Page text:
The Solemnity of the Ascension of the Lord
May 8, 2016
José Maria Alvim Cortes, F.S.C.B.

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When Jesus ascended to Heaven, the Apostles assumed he was leaving them. They thought that the moment on the top of the hill was Jesus’ farewell. “Men of Galilee, why are you standing there looking
at the sky?” (Act 1:11). Two angels dressed in white garments brought them back to reality. The Ascension Feast is the feast of reality.

Where is Jesus after the Ascension? He is in reality. With his ascent to Heaven, he fills everything and everyone with his presence. We tend to conceive of Heaven as a remote “place” where God abides but Heaven is the ground and the source of all things.

With the Ascension, Jesus positions himself as the center of everything. He is everywhere. No space escapes his presence.

We are called to recognize his presence in all things and, therefore, perceive reality in a new and different light. However, like the Apostles, we tend to assume that religious things are up in the clouds and that real things are what we can grab with our hands. We identify reality with what really matters to us and assume that religious matters belong to the stratosphere. We have our real life—our interests—and then we may have some religious moments, detached from our other priorities.

In the second reading, St. Paul says: “May the eyes of your hearts be enlightened” (Eph 1:18). This means that we have an inner sense—the eyes of our hearts—allowing us to see the unseen.

Something in us prevents us from seeing Christ in reality. We are unable to recognize Jesus’ presence in whatever is before us. Our inner eyes are clouded by cataracts that distort our vision of reality. The Scripture says: “the reality is Christ” (Col 2:17) but we do not see it. We are alienated from this reality. When we do not recognize Christ as the center of reality, we do not see things as they really are but according to a different scale.

The world, the flesh and the devil are the classical enemies of the soul. With our collaboration, they distort the perceptions of the eyes of our hearts. We may not be aware of the extent of our exposure to the dominant mentality via the media. However, the way we think about love, family, relationships, work and so on is being profoundly undermined by this mentality, which opposes what our faith teaches us. Our technological civilization keeps us constantly distracted from ourselves and others. People look at screens more than at faces. We are always online but are we always “on” reality? We are always at risk of being somewhere else instead of at what is happening right now. Many times, it seems more important to take a picture or selfie than just live the moment. We do not really look at the beautiful mountain. We do not really look at the beautiful sunset. We do not really look at the beautiful face or really live the beautiful moment. We are too busy taking pictures! The image on the screen seems more real than reality.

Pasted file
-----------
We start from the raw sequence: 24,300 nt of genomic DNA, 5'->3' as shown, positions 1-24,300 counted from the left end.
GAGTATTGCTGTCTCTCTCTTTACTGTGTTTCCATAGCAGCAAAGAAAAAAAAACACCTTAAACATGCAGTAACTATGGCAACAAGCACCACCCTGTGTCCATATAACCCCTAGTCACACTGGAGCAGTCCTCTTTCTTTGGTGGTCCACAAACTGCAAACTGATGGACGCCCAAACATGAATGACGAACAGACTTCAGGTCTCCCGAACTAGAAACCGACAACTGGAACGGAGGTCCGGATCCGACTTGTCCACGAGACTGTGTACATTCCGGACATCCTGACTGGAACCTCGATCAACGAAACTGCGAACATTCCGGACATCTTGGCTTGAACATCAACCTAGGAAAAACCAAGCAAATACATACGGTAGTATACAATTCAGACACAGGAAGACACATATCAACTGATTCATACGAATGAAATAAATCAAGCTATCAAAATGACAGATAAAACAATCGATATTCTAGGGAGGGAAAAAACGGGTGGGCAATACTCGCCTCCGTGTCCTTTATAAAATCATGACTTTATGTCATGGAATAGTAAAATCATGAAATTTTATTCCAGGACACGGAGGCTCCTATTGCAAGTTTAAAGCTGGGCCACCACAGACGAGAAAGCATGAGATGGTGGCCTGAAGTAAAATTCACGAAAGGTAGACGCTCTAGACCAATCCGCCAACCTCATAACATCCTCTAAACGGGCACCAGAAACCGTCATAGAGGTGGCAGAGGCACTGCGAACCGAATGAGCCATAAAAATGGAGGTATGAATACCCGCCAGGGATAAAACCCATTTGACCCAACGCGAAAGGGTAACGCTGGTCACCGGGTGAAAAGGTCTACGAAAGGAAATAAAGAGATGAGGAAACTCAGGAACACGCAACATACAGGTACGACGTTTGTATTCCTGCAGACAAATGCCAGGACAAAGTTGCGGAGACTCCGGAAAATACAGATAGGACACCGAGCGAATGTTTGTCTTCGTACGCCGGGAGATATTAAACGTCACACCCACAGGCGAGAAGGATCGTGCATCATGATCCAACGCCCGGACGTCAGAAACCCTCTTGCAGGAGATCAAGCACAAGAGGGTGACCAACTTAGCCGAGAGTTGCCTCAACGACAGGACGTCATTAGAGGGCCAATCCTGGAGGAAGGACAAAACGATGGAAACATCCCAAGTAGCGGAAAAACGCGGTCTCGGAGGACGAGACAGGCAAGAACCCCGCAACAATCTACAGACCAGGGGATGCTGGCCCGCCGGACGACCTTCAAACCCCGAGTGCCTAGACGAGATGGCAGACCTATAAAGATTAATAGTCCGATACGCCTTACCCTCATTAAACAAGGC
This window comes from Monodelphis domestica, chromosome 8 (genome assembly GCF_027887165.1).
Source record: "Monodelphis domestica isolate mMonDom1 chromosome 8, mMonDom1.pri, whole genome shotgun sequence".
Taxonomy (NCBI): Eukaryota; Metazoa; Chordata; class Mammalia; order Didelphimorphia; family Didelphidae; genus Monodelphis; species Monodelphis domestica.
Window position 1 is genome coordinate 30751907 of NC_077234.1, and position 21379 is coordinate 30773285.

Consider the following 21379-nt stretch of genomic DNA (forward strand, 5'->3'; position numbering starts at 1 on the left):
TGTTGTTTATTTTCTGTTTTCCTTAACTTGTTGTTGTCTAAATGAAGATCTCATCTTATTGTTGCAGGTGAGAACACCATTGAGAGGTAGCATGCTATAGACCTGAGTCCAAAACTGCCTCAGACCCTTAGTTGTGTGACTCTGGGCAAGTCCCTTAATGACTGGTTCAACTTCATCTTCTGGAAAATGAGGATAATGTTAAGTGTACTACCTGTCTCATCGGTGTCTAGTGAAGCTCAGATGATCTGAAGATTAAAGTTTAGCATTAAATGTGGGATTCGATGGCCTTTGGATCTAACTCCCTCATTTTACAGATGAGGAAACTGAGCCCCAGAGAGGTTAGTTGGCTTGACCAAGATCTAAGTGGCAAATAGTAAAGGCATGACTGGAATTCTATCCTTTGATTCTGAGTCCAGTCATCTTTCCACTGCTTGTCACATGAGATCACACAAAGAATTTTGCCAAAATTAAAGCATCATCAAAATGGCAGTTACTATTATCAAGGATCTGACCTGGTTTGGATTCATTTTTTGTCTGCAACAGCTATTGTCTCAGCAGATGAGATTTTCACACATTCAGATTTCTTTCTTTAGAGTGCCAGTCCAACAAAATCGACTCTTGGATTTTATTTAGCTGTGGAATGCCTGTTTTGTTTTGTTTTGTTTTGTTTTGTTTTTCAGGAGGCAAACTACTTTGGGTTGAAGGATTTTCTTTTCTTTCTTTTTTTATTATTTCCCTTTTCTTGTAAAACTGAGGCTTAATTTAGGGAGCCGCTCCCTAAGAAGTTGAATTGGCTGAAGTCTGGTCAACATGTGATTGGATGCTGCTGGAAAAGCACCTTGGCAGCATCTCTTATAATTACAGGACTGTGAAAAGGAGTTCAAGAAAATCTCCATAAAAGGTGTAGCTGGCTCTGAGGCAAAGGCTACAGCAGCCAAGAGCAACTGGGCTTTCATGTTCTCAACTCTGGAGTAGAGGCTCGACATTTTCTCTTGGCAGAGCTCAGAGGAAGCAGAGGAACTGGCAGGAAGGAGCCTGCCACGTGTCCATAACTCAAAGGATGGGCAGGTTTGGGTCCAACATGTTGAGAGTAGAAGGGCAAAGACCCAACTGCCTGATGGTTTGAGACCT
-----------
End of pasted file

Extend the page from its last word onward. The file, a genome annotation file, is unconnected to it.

The Ascension of the Lord is the feast of reality. Our faith teaches us a more profound way of living reality. If we recognize Christ in all people and things, we gain new understanding. We attain a new perception of reality, enter a new dimension and see all things in a new light. Only then do we comprehend how rich and deep reality is. Only then can we find complete satisfaction. St. Paul says: “May the eyes of your hearts be enlightened, that you may know what is the hope that belongs to his call, what are the riches of glory in his inheritance among the holy ones” (Eph 1:18). There are hidden treasures of infinite glory in reality. We do not see them yet but can discover them. Our knowledge of Christ initiates us into a profound experience of joy and peace. Today’s Gospel says: “They did him homage and then returned to Jerusalem with great joy, and they were continually in the temple praising God” (Lk 24:52).

May the Holy Spirit come to our aid. May he conquer whatever is in us that prevents us from recognizing Christ’s presence everywhere and in everyone. May the gift Jesus promised enlighten the eyes of our hearts and may we experience the greatness and beauty of reality.  Amen.

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